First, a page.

Dear Friends and Neighbors,
Thank you for the opportunity to allow me to once again serve as your state representative for the 26th District. I was honored to be sworn in to office virtually on Jan. 8, due to COVID, and began my fourth term in office on Jan. 11, the first day of the 2021 legislative session.
The state Capitol: Closed to the public and guarded
It was an opening day of session like no other. The Capitol building, which is normally open on the first day of session and welcoming to the public, was closed and surrounded by fences and 750 National Guard soldiers, ordered a few days earlier by Gov. Inslee. I had to clear two checkpoints before being allowed to enter the building. Only legislators, a few staff and a handful of reporters were given permission to go inside.
Once inside, we were directed to a COVID-19 screening area, where we received masks and temperature checks, before being allowed inside the House chamber. I was allowed to sit at my desk on the House floor, but legislators were socially distanced at least six feet apart, requiring some legislators to be seated to the side of the floor, and others in the gallery where the public normally watches proceedings. Our voting was done by voice, not electronically, so we had to yell through the masks to be heard at the rostrum. On a day which is normally full of celebration, the response at the Capitol to the virus and the massive security to keep citizens away was nothing short of surreal.
2021 – A legislative session like no other
The first debate on the House floor centered around proposed rules for this year's session. The rules set the guidelines for the House operations during session and are a mere formality. However, the new rules under House Resolution 4600 made it so the legislative session, including committee meetings and floor sessions, is to mostly be conducted remotely on teleconferencing tools, such as Zoom and Microsoft Teams.
I am concerned the new virtual format creates too many situations in which technology can fail, leaving my voice, the voices of the public and other legislators stifled. Many of us wanted a more open and transparent plan, but the rules creating this “Zoom” session passed the House 55-39. I voted against the measure.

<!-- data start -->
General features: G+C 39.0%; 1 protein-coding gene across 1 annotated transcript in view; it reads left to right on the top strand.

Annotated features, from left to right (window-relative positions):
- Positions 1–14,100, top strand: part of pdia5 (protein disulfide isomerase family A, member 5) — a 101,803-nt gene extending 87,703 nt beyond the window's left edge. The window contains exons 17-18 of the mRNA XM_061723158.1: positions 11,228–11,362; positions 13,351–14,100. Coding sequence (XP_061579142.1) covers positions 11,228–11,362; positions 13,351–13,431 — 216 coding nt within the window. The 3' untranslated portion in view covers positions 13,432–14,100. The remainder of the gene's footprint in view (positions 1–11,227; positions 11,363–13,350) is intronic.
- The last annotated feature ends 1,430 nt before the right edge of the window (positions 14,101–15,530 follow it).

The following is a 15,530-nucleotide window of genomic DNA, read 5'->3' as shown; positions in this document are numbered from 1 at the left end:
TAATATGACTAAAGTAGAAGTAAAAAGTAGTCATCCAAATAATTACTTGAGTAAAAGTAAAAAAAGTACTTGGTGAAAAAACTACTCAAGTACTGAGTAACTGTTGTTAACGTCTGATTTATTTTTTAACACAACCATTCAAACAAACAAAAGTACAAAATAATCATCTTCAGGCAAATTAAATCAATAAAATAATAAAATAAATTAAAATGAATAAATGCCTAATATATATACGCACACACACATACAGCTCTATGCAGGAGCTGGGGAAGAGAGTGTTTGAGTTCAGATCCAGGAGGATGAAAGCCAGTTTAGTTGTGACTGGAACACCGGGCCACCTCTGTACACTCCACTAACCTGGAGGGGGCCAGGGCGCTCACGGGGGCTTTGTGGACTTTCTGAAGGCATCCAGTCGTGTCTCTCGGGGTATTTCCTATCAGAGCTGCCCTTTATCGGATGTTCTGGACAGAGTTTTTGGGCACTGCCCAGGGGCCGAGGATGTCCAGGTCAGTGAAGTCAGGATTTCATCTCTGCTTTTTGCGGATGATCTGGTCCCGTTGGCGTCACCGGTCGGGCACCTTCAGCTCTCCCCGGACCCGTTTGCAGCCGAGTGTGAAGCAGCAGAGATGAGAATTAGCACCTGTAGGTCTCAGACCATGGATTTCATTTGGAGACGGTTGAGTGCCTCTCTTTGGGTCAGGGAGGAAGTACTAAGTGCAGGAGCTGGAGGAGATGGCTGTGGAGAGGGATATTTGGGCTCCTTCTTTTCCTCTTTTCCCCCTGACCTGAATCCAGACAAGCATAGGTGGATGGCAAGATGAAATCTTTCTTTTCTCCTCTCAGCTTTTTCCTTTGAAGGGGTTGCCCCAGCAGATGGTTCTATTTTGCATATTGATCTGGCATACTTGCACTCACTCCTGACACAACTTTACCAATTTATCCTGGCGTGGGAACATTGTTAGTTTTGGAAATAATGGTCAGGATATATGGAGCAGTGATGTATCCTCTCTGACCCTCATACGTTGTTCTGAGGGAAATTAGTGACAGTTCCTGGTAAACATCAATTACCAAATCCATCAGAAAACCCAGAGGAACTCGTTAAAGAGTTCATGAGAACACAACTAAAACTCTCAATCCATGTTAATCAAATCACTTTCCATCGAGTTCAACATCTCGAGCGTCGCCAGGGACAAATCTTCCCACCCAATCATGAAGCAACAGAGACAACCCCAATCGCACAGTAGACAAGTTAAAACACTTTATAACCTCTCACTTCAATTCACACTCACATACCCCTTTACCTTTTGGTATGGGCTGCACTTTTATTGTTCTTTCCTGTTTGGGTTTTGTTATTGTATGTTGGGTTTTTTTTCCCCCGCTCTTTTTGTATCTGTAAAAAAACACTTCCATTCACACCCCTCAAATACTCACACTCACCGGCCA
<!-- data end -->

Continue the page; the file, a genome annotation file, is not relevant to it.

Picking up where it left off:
The new rules mean most lawmakers will be working remotely. I am only one of 15 Republicans in the House who are allowed to work on the Capitol campus. I will be in Olympia during those days that floor sessions are scheduled. Those of us who are on the campus, however, are not allowed to meet in our offices with constituents, lobbyists or staff. All meetings are virtual. The Capitol campus remains closed to the public.
The Senate is holding a “hybrid session,” with some members working from the Senate floor and others remotely. I believe our floor debates should be held safely in person and out in the open for transparency, rather than requiring most lawmakers to log in remotely for floor sessions.
How you can get involved
If there is a positive from this situation, it is that remote citizen testimony becomes much more important and the Legislature and its technical staff have worked to improve and expand our remote testimony capabilities. You can sign up in advance to remotely testify on a bill during committee meetings. You may also submit written comments up to 24 hours after the hearings.
Also, here is a good guide to help you participate: Accessing the Legislature Remotely. Check out these other helpful links:
I was honored to be chosen as the ranking member on the House Housing, Human Services and Veterans Committee. The committee considers a broad array of issues relating to housing, including accessibility and affordability, homelessness, state assistance to low-income housing, housing authorities and the Housing Finance Commission. It also considers issues relating to community development, community investment programs, underrepresented communities, veterans and military affairs, parks and recreation, and emergency management preparedness and response.
I have been working on the homelessness issue for some time, having introduced legislation last year to create a home sharing support grant program and to ensure services are provided to pregnant women who find themselves homeless. This committee is also a good fit for our district because we have many veterans who live in our area.
I am also continuing to serve as assistant ranking Republican on the House Health Care and Wellness Committee, and I remain on the House Appropriations Committee. In addition, I was appointed to the powerful Rules Committee, which serves as gatekeeper to all bills passed by committees and decides which ones go to the House floor for a vote.
Read more about my committee assignments from my news release here.
My session priorities